One year after debuting with Van Halen and ‘5150’, Sammy Hagar concluded his solo contract for Geffen with one final album.
Written by: Dangerzone
ARTIST: Sammy Hagar
ALBUM: Sammy Hagar (I Never Said Goodbye)
SERIAL: 924 144-2
CD REISSUE: Discogs Reissue List
COUNTRY OF ORIGIN: USA
LINEUP: Sammy Hagar – vocals, guitars * Eddie Van Halen – bass * David Lauser – drums * Jesse Harms – keyboards
TRACK LISTING: 01 When The Hammer Falls * 02 Hands And Knees * 03 Give To Live * 04 Boys Night Out * 05 Returning Home * 06 Standin’ At The Same Old Crossroads * 07 Privacy * 08 Back Into You * 09 Eagles Fly * 10 What They Gonna Say Now
WEBLINKS: Site Link
One year after debuting with Van Halen and ‘5150’, Sammy Hagar concluded his solo contract for Geffen with one final album. Aided by Eddie Van Halen on bass, Hagar pounded out a mixed effort that ranged from Van Halen caliber hard rock to brutally anonymous filler.
The album is otherwise known as ‘I Never Said Goodbye’, the title coming from an MTV competition in which a viewer was chosen to name the record. It reached no 14 on the charts, helped in no part by Sammy Hagar’s sudden rise to household fame by his VH affiliation. The single ‘Give To Live’ reached a respectable top 25 position, the album Hagar’s last solo outing until 1997’s dreadful ‘Marching To Mars’ comeback solo affair.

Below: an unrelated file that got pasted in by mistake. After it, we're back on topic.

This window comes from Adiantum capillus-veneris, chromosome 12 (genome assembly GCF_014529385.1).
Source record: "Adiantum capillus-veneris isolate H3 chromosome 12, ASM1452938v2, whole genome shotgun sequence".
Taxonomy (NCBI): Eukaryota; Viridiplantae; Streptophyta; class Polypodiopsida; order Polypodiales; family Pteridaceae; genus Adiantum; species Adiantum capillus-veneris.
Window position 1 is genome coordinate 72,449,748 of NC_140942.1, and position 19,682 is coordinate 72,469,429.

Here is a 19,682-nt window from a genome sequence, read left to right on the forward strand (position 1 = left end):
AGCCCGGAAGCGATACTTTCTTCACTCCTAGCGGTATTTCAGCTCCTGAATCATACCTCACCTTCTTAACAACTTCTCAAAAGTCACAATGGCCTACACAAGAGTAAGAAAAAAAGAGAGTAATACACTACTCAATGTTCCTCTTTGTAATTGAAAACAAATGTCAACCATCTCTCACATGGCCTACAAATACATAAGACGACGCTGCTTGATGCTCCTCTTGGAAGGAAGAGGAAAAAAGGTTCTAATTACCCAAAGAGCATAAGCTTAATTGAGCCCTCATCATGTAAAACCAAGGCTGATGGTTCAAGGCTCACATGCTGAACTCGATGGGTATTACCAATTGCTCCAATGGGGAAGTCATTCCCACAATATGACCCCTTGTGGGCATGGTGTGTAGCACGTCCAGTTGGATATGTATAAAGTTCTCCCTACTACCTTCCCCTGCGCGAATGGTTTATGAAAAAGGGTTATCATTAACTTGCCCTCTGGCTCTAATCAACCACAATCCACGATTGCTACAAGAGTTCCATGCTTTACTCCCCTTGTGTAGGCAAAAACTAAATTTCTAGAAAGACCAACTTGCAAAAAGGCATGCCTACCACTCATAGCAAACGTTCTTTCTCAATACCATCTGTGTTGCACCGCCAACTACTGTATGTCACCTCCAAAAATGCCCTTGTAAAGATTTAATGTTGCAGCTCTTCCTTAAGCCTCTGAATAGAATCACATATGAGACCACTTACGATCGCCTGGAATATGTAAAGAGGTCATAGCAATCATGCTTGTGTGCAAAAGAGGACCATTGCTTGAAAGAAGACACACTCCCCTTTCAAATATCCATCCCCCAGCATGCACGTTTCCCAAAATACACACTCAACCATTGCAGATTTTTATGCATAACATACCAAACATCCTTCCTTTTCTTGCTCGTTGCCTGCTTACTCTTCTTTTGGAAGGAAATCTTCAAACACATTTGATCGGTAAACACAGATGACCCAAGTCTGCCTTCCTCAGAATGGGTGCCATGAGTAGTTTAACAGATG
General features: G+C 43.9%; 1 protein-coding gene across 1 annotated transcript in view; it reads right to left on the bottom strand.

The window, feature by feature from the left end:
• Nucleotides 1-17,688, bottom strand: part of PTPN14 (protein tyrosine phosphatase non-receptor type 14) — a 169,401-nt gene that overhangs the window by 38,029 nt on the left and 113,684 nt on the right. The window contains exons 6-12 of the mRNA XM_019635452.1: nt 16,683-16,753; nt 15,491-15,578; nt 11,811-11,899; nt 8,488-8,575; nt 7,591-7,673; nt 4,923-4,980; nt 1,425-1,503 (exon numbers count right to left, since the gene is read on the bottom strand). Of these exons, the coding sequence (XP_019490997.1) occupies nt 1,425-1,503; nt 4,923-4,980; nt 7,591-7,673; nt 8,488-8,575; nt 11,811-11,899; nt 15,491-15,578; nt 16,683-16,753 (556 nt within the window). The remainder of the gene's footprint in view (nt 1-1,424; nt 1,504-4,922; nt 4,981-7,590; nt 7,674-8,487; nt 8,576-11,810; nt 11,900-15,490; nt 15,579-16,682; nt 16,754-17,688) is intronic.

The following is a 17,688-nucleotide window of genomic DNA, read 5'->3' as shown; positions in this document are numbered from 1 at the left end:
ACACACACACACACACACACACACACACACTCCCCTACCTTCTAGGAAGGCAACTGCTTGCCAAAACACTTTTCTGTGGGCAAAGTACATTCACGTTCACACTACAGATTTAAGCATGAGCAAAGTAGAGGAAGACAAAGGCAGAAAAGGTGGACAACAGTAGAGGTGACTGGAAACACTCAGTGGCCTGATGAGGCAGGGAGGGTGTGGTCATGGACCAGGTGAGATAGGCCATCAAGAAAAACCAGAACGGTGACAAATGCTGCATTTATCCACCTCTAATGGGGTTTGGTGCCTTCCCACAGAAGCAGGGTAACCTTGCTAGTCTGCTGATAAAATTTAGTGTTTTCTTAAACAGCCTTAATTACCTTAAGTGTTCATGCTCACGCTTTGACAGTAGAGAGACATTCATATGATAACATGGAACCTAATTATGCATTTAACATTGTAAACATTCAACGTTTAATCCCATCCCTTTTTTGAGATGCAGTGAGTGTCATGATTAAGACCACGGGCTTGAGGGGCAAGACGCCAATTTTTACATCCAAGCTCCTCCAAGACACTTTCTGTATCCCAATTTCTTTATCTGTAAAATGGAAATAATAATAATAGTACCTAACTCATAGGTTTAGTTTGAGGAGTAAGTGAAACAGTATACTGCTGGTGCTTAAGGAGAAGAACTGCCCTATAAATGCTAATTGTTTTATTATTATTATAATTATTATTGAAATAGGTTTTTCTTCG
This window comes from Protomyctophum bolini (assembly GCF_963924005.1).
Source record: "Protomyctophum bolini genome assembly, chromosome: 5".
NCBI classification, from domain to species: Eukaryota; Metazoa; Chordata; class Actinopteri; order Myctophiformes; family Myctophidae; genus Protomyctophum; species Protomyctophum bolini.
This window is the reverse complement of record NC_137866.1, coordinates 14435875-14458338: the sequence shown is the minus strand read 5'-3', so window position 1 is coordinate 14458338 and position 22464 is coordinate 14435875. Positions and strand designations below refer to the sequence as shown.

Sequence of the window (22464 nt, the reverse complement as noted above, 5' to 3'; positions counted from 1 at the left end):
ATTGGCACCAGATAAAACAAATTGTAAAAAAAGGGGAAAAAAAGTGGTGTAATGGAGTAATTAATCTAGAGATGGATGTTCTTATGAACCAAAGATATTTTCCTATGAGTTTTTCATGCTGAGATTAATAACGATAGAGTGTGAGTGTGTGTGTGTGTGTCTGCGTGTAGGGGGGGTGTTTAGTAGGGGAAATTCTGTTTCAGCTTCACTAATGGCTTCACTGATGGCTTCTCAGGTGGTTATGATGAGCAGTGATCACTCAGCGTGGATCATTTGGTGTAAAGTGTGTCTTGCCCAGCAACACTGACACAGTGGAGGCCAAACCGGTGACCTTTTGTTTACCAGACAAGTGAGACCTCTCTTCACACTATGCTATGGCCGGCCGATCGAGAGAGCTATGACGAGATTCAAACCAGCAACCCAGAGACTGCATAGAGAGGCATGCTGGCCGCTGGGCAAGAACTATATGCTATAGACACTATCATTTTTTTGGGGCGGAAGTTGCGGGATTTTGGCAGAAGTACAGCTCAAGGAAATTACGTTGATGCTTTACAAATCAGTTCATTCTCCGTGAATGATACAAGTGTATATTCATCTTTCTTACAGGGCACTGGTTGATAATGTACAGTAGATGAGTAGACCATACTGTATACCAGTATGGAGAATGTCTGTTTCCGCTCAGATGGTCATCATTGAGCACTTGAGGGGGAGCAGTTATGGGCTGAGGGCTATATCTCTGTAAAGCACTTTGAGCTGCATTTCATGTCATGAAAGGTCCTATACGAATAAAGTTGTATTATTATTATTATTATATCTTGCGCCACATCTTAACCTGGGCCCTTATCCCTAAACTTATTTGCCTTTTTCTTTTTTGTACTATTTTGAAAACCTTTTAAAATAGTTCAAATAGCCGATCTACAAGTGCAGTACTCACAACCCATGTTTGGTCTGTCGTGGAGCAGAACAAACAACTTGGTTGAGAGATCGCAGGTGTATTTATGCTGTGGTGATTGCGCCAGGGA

As with most of Sammy Hagar’s albums there are hefty doses of hard rock with a smattering of AOR tossed in. Side one eclipses the second half on these terms. ‘When The Hammer Falls’ is basic Hagar rock, in glorious anthem style, always with an ear for a major hook. It’s heavy enough and members of VH are easily heard in the background contributing backing vocals.
The sub heavy AOR of ‘Hands And Knees’ has a desperate quality to the chorus, but without keyboards, is more hard rock than anything. A hit it may have been, but ‘Give To Live’ is somewhat uninspired to my ears, a sickly sweet melody line running throughout. Those aren’t exactly perfunctory AOR synths either.
Right on the mark is the revved up boogie of ‘Boys Night Out’, heavy on horns, and maintaining a superlative sense of energy until the last note. Perhaps this should have been saved for Van Halen. It’s somewhat of a downhill slide from there, only the supreme AOR of ‘Back Into You’ rising above the fluff that strangles much of the second half. ‘Standin’ At The Same Old Crossroads’, Privacy’ and ‘What They Gonna Say’ make it clear Hagar was short of inspiration here, dull melodies the norm.
This mood of averageness seemed to carry over to Van Halen‘s 1988 shocker ‘0U812’, easily their poorest album (including ‘Balance’!). Hagar had been so prolific in the years preceding his VH stint that he appeared to have run dry of quality compositions. He did rise above mediocre a few times on ‘Sammy Hagar’, but not often enough to remain compelling.
Perhaps he had reached such a comfort level as a member of VH that he lost sight of some quality control here and there. Even his post VH solo work has been plagued by similar problems, the odd flash of inspiration amidst prominently dull plodding rock. Worth hearing for ‘Boys Night Out’ if anything else.
Sammy Hagar on Video
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